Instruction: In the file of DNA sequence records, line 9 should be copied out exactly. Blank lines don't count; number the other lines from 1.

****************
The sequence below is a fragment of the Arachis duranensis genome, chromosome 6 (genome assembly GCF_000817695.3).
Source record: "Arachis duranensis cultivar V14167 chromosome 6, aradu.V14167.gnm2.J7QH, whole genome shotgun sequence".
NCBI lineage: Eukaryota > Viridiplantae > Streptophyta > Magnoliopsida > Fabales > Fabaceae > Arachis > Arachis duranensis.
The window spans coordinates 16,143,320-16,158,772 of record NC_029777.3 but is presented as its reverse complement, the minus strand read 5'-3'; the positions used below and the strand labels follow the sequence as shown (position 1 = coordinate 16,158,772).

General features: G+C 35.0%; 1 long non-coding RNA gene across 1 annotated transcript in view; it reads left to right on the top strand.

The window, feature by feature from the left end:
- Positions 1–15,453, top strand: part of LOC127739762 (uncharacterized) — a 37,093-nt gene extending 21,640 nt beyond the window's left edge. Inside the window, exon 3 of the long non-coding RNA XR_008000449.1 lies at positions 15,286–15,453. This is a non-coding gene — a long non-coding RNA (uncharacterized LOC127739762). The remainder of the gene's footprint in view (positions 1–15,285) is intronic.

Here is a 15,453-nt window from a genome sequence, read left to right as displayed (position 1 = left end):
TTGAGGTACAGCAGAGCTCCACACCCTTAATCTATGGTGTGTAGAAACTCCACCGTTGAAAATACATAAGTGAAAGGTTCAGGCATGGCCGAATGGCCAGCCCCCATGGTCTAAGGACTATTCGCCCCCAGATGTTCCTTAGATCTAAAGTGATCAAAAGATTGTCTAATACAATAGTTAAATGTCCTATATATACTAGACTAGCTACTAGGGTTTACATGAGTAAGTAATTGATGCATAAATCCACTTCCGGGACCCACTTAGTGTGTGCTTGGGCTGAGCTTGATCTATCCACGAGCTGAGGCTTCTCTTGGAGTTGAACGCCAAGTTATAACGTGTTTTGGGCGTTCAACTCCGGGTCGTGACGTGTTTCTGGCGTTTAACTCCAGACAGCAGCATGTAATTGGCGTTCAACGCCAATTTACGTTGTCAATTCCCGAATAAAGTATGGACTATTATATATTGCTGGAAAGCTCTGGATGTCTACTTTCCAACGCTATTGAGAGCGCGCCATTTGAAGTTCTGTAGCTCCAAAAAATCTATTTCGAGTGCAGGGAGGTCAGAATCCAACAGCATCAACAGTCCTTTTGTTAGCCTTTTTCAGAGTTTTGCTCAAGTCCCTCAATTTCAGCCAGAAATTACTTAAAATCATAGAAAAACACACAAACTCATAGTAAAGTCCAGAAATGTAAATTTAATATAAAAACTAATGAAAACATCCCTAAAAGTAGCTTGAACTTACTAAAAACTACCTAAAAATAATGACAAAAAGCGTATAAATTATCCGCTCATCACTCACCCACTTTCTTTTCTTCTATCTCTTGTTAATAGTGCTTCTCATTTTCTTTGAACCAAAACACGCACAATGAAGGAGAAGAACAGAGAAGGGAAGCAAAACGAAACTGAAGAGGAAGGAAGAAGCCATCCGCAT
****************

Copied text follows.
TTGAGGTACAGCAGAGCTCCACACCCTTAATCTATGGTGTGTAGAAACTCCACCGTTGAAAATACATAAGTGAAAGGTTCAGGCATGGCCGAATGGCCAGCCCCCATGGTCTAAGGACTATTCGCCCCCAGATGTTCCTTAGATCTAAAGTGATCAAAAGATTGTCTAATACAATAGTTAAATGTCCTATATATACTAGACTAGCTACTAGGGTTTACATGAGTAAGTAATTGATGCATAAATCCACTTCCGGGACCCACTTAGTGTGTGCTTGGGCTGAGCTTGATCTATCCACGAGCTGAGGCTTCTCTTGGAGTTGAACGCCAAGTTATAACGTGTTTTGGGCGTTCAACTCCGGGTCGTGACGTGTTTCTGGCGTTTAACTCCAGACAGCAGCATGTAATTGGCGTTCAACGCCAATTTACGTTGTCAATTCCCGAATAAAGTATGGACTATTATATATTGCTGGAAAGCTCTGGATGTCTACTTTCCAACGCTATTGAGAGCGCGCCATTTGAAGTTCTGTAGCTCCAAAAAATCTATTTCGAGTGCAGGGAGGTCAGAATCCAACAGCATCAACAGTCCTTTTGTTAGCCTTTTTCAGAGTTTTGCTCAAGTCCCTCAATTTCAGCCAGAAATTACTTAAAATCATAGAAAAACACACAAACTCATAGTAAAGTCCAGAAATGTAAATTTAATATAAAAACTAATGAAAACATCCCTAAAAGTAGCTTGAACTTACTAAAAACTACCTAAAAATAATGACAAAAAGCGTATAAATTATCCGCTCATCACTCACCCACTTTCTTTTCTTCTATCTCTTGTTAATAGTGCTTCTCATTTTCTTTGAACCAAAACACGCACAATGAAGGAGAAGAACAGAGAAGGGAAGCAAAACGAAACTGAAGAGGAAGGAAGAAGCCATCCGCAT